Coffee, Tea May Slash Risk of Death from Heart Disease
A large study recently found that both coffee and tea may slash the risk of death from heart disease, strengthening the body of science backing the benefits of these widely consumed beverages.
The study was conducted by researchers at the University Medical Center in Utrecht, Holland, and published in the June 2010 issue of the journal Arteriosclerosis, Thrombosis, and Vascular Biology.
Using a detailed questionnaire, the researchers were able to determine the daily coffee and tea consumption of the nearly 40,000 participants that took part in the European Prospective Investigation into Cancer and Nutrition study.
The participants were then followed for 13 years and during that time 1,881 cases of “cardiovascular events” were documented. 563 of those events were strokes and 1,387 were coronary heart disease (CHD). Seventy deaths from stroke were documented and 123 from CHD.
The researchers found that 3-6 cups of tea a day reduced the risk of death from heart disease by 45% compared to those who drank one cup or less per day. 2-4 cups of coffee a day resulted in a 20% reduction in risk, compared to those who drank less than two or more than four cups per day.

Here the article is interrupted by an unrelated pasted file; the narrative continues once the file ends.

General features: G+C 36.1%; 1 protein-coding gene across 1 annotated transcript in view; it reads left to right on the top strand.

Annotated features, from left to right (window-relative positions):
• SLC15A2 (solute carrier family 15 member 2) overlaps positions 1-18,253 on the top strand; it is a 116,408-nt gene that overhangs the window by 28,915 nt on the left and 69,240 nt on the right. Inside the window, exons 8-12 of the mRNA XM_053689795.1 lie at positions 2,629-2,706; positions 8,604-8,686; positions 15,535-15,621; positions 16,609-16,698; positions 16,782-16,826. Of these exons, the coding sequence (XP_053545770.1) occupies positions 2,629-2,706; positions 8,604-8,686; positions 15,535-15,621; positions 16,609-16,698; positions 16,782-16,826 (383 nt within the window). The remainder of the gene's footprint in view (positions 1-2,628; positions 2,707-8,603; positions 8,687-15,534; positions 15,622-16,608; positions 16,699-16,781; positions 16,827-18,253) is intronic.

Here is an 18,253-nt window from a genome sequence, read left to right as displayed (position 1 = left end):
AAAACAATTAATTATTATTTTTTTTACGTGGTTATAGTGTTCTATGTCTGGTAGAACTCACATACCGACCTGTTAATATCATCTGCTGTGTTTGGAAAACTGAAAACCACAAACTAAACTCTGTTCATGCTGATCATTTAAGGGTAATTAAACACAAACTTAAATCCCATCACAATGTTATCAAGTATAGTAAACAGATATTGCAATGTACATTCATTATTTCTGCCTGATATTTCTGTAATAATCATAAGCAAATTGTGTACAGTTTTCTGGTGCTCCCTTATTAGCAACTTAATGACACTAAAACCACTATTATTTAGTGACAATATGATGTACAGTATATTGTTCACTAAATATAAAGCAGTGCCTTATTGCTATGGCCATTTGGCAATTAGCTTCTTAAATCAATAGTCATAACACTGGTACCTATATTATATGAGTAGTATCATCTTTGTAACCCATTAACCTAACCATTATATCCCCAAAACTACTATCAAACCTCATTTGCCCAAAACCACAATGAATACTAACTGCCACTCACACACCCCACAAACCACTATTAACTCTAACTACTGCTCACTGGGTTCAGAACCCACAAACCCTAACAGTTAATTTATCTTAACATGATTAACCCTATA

Research continues to grow highlighting the potential health benefits of coffee and tea, the two most widely consumed beverages in the world.
In terms of coffee, previous studies have found a link between its consumption and reductions in the risk of prostate cancer, cirrhosis and oral cavities. Over half a dozen different studies have also shown that people who drink coffee regularly are up to 80% less likely to develop Parkinson's disease.
Tea, on the other hand, is high in powerful antioxidants called polyphenols which have been touted for their ability to reduce cognitive decline, vision loss and the risk of certain cancers.